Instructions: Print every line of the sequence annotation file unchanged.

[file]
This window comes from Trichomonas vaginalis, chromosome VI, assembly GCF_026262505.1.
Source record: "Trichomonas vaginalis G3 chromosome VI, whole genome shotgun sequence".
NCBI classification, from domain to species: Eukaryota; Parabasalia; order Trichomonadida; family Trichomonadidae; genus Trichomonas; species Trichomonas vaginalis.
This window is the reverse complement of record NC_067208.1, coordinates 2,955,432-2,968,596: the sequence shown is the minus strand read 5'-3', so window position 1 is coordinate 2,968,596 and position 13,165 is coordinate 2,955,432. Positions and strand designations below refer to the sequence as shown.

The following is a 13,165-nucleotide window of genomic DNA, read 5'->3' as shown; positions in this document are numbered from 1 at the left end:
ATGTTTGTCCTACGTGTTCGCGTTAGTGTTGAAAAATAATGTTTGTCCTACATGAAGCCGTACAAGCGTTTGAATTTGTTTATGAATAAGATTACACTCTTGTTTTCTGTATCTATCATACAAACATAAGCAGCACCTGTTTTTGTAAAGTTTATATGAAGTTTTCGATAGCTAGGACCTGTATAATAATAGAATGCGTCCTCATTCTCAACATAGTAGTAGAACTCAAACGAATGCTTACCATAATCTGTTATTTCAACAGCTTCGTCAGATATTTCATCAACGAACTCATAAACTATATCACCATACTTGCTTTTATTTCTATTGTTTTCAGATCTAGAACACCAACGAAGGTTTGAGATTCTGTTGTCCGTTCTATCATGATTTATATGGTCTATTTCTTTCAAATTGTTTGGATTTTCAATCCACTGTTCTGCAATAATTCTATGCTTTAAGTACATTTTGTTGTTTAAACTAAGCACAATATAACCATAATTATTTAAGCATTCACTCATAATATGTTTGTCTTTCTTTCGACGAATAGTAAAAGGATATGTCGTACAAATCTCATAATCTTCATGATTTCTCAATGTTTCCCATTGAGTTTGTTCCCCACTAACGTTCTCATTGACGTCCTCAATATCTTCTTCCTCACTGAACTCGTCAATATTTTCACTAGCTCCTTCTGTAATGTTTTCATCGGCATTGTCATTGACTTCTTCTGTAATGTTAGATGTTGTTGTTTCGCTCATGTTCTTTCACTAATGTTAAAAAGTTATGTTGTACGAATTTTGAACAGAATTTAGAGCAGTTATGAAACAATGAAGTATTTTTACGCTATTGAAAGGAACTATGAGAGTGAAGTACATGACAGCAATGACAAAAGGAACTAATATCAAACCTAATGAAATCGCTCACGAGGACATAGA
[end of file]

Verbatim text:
This window comes from Trichomonas vaginalis, chromosome VI, assembly GCF_026262505.1.
Source record: "Trichomonas vaginalis G3 chromosome VI, whole genome shotgun sequence".
NCBI classification, from domain to species: Eukaryota; Parabasalia; order Trichomonadida; family Trichomonadidae; genus Trichomonas; species Trichomonas vaginalis.
This window is the reverse complement of record NC_067208.1, coordinates 2,955,432-2,968,596: the sequence shown is the minus strand read 5'-3', so window position 1 is coordinate 2,968,596 and position 13,165 is coordinate 2,955,432. Positions and strand designations below refer to the sequence as shown.

The following is a 13,165-nucleotide window of genomic DNA, read 5'->3' as shown; positions in this document are numbered from 1 at the left end:
ATGTTTGTCCTACGTGTTCGCGTTAGTGTTGAAAAATAATGTTTGTCCTACATGAAGCCGTACAAGCGTTTGAATTTGTTTATGAATAAGATTACACTCTTGTTTTCTGTATCTATCATACAAACATAAGCAGCACCTGTTTTTGTAAAGTTTATATGAAGTTTTCGATAGCTAGGACCTGTATAATAATAGAATGCGTCCTCATTCTCAACATAGTAGTAGAACTCAAACGAATGCTTACCATAATCTGTTATTTCAACAGCTTCGTCAGATATTTCATCAACGAACTCATAAACTATATCACCATACTTGCTTTTATTTCTATTGTTTTCAGATCTAGAACACCAACGAAGGTTTGAGATTCTGTTGTCCGTTCTATCATGATTTATATGGTCTATTTCTTTCAAATTGTTTGGATTTTCAATCCACTGTTCTGCAATAATTCTATGCTTTAAGTACATTTTGTTGTTTAAACTAAGCACAATATAACCATAATTATTTAAGCATTCACTCATAATATGTTTGTCTTTCTTTCGACGAATAGTAAAAGGATATGTCGTACAAATCTCATAATCTTCATGATTTCTCAATGTTTCCCATTGAGTTTGTTCCCCACTAACGTTCTCATTGACGTCCTCAATATCTTCTTCCTCACTGAACTCGTCAATATTTTCACTAGCTCCTTCTGTAATGTTTTCATCGGCATTGTCATTGACTTCTTCTGTAATGTTAGATGTTGTTGTTTCGCTCATGTTCTTTCACTAATGTTAAAAAGTTATGTTGTACGAATTTTGAACAGAATTTAGAGCAGTTATGAAACAATGAAGTATTTTTACGCTATTGAAAGGAACTATGAGAGTGAAGTACATGACAGCAATGACAAAAGGAACTAATATCAAACCTAATGAAATCGCTCACGAGGACATAGA